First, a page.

Vivek Singh, education professional and contributor to Ask a Tech Teacher, has some interesting ideas on using your native LMS as a social learning platform. He has some great thoughts on breakout rooms, discussion forums, virtual reality, and gamifying lessons. I know you’ll enjoy their thoughts:
Earliest forms of learning, dating back to the stone-age, involved storyboarding one’s experiences on rocks. These photo-stories would prove as a valuable resource for generations to come. Education, thus, has its roots in the earliest social interactions. One of the fundamental qualities that ensured our survival is collaboration through knowledge sharing, imitation and behavior modeling.
Little has changed in today’s space-age. We inadvertently learn from our daily social interactions, with most of our informal learning happens through online sources of information. For example, YouTube, social media, news websites, even self-help videos/blogs which are present in every possible genre. This way of learning is attributed to the advent of the internet which has impacted the adoption of online learning software to facilitate formal education. LMSs are now being accepted as one of the ways to learn smartly. Taking note of the importance of social learning, some LMSs have begun to add features to promote social learning, for those students who are studying online. Learning Management System features that support social interactions amongst students, enhance the learning outcomes for any given online module or course.
What makes your LMS a social learning platform?
Features and activities that enable collaboration among learners could be implemented in the form of chat-boxes, discussion forums, live interactive sessions supporting real-time data sharing capabilities, and many more. Here are some critical features that can essentially leverage an LMS to become social in the true sense.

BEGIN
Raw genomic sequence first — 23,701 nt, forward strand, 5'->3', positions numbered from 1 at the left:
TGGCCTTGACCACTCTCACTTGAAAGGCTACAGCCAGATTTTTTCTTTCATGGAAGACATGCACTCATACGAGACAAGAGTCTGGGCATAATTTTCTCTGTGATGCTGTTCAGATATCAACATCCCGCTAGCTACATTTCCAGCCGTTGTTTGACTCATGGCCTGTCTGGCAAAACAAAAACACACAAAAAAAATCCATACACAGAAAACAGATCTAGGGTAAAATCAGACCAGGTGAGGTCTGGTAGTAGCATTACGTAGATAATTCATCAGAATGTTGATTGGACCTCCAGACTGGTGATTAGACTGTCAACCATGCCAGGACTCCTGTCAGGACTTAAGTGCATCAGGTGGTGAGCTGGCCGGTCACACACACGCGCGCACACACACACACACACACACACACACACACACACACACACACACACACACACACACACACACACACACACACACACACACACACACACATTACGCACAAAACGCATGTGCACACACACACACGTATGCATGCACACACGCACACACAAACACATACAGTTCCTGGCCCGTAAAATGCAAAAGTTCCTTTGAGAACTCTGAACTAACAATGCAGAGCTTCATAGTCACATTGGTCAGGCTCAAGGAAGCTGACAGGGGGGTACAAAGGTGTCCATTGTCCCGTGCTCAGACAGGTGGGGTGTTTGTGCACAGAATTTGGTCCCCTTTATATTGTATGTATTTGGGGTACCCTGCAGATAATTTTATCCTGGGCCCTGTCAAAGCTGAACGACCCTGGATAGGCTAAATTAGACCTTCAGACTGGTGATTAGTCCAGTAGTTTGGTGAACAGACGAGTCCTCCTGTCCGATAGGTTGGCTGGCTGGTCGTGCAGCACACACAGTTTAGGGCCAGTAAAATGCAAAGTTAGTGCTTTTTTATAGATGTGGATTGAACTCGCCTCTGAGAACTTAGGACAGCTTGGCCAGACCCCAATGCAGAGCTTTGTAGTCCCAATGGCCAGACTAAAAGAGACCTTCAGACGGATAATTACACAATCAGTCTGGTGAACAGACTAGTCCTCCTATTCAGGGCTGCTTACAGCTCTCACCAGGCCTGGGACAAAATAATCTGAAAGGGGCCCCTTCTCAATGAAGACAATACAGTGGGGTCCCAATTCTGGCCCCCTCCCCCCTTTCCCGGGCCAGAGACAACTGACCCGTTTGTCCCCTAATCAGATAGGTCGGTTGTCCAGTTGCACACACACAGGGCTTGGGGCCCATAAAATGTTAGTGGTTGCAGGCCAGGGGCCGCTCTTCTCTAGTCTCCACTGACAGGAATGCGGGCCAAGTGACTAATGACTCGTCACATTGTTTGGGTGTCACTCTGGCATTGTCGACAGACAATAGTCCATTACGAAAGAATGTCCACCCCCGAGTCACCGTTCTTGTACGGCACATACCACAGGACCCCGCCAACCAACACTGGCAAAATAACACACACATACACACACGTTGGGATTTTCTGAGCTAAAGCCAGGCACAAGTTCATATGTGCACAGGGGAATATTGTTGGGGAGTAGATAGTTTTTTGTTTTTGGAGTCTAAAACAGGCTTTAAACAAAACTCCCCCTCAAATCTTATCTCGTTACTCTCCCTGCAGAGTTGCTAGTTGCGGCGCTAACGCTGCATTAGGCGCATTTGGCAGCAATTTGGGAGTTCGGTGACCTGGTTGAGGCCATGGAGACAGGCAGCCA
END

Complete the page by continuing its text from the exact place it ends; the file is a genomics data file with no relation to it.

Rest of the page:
Multi-user video conferencing /Live classroom sessions and webinars
Conducting a live session provides a backbone to enable interaction among learners just as it allows communication between a learner and the tutor. Discussions held during these sessions helps provide an essential perspective to all different learners. WizIQ’s Virtual Classroom, for instance, enables hassle-free live-sessions across all devices and platforms. Thus, learners can participate in ongoing sessions, discuss critical aspects of a given topic with the tutor and get valuable feedback from peers and the tutors. Similarly, if a participant has experience with an issue that is being discussed, they can share with others the problems, hurdles they faced and the lessons they learned.
Seminars held online, are called webinars. It could be in the form of a presentation or a lecture, usually addressed to a broader audience via a video conferencing platform or social media. These may be hosted by experts, teachers, to facilitate interaction and social learning.
Discussion forums and chat features
Another feature that enables social interaction to its maximum potential is the inclusion of a discussion forum. Learners can indulge in discussions regarding topics they recently learned or are going to learn. Such a feature can become even more potent if provided through the LMSs mobile platform. Since most learners prefer using their cell phones for social interactions on a daily basis, using an app to interact with classmates would not seem like a new thing and would quickly get them onboard the discussion threads.